Many times when a skeptic attacks a biblical story, the problem is caused by misunderstanding a word. In Joshua 10 there is an account of a battle between the Amorites and the Israelites. In verses 12 and 13 of the King James translation, Joshua said, “Sun stand still” and the Sun and Moon stood still for a whole day.
There is no question that God can make the Sun stand still. He can do anything He wants to do, but the physical consequences of stopping the Earth from rotating on its axis are enormous. The inertia of the water in the oceans, the effect on the atmosphere, and even the impact on the land masses challenge the imagination. A careful study of the words used in the biblical account resolves what appears to be an impossible statement in the scriptures.
The New Testament uses the Greek word “helios” which means Sun, but there is no Hebrew word for Sun in the Old Testament. In Genesis 1:16, the word for lights is “maor,” and the Sun is identified as “gadol maor” usually translated “greater light.” In Job 31:26, the Hebrew word is the shorter version “or” and Job 30:28 it is “chammah” referring to the heat of the Sun. In Judges 8:13 and 14:18 the word used is “cheres” again referring to the Sun’s burning heat.
In Joshua 10, the Hebrew word used is “shemesh” which refers to a ministrant, a device to minister to a need. It usually refers to the Sun but could be any ministrant. The word for Moon is “yareach” which refers to a wondering object. There is another interesting point about the words in the last part of Joshua 10:12. The pronouncement of God’s provision for the battle to continue says in the King James, “Sun stand thou still upon Gibeon (El-Jib today); and thou Moon in the valley of Ajalon.” Ajalon is in Dan and Gibeon is 4 miles from Bethel. These two locations are less than 30 miles apart. That fact should suggest that these are not the celestial Sun and Moon.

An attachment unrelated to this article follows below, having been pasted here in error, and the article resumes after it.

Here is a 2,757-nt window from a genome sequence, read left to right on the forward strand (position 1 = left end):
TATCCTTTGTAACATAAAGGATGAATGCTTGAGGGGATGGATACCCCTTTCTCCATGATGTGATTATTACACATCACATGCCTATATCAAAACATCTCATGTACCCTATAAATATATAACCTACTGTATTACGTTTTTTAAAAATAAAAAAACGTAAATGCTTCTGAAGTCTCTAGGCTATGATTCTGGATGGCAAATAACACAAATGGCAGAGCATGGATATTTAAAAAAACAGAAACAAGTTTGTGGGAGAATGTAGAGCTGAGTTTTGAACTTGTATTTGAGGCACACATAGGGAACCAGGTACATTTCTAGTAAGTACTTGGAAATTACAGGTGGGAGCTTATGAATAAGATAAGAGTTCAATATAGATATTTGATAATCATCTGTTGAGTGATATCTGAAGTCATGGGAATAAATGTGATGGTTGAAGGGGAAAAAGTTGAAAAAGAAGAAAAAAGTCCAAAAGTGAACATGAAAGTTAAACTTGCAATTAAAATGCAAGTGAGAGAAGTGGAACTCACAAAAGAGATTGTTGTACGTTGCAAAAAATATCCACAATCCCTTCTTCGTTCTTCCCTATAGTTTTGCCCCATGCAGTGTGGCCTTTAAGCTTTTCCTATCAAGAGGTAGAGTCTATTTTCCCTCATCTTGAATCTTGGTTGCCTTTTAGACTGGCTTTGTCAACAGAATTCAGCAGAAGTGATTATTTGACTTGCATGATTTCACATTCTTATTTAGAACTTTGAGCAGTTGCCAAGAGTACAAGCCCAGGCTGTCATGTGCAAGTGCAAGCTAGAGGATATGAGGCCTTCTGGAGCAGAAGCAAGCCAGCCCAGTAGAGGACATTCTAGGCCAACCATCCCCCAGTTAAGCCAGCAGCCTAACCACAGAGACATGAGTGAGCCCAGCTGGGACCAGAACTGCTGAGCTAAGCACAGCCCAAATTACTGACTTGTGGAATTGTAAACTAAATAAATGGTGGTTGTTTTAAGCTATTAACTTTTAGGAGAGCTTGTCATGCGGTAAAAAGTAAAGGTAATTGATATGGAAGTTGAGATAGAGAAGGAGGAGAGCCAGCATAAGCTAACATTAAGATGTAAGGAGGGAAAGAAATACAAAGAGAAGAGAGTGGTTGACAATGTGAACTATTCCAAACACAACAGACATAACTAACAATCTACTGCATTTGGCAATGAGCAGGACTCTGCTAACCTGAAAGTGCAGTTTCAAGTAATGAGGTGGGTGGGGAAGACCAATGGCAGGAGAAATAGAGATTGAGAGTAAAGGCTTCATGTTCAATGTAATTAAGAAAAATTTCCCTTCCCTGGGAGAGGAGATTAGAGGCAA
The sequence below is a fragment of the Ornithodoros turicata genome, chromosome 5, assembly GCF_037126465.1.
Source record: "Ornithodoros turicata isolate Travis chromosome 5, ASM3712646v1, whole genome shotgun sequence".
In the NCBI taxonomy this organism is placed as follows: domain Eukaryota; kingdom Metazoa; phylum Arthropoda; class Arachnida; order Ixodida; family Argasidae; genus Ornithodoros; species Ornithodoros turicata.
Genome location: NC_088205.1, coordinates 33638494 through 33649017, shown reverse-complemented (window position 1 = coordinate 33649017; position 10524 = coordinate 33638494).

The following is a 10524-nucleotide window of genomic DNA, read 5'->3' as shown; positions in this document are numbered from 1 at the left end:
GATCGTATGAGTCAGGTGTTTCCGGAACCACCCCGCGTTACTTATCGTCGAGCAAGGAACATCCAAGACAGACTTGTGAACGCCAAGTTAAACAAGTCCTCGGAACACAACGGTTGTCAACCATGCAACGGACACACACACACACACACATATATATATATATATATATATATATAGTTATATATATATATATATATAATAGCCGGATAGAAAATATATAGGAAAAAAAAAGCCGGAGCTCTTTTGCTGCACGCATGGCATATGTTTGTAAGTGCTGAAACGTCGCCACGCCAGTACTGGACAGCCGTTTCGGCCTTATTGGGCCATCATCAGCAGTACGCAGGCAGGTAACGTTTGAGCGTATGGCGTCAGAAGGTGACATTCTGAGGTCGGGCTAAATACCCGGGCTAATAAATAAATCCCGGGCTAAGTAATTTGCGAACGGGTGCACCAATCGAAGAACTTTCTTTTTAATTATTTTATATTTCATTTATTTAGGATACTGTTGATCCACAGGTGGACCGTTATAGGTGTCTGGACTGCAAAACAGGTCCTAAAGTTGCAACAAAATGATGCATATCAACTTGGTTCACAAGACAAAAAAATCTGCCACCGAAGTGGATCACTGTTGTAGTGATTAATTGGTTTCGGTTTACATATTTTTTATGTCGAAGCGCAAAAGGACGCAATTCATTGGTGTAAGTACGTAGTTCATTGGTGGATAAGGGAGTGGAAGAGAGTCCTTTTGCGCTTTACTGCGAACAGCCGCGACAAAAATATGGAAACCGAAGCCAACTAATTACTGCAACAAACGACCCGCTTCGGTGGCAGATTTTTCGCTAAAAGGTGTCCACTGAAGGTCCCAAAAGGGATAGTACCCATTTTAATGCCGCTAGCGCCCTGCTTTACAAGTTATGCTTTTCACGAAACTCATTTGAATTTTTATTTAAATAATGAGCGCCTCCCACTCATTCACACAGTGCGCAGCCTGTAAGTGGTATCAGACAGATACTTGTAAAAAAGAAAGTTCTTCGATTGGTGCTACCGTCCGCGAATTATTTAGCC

The question is not whether God caused a “great light” to allow the battle to continue at Joshua’s request, but what was the method by which God did it. There are many ways God could provide a great light or series of lights as a ministrant. Verse 11 speaks of “great stones from heaven” cast down on Azekah which was a town in Judah near Gibeon. Many astronomical possibilities to provide light are worth considering such as an asteroid or meteor shower or an aurora.
If you read the rest of the chapter, the main message is that God fought for Israel. Verse 14 indicates “there was no day like it before or after.” If you are satisfied with assuming that “Sun stand still” was simply a miracle of God and no explanation should be attempted, that is your prerogative. But to the skeptic, there needs to be an answer, and the evidence gives several possible answers that enable the believer “to be ready to give an answer to anyone who asks of the hope that is within us” (1 Peter 3:15).
–John N. Clayton © 2018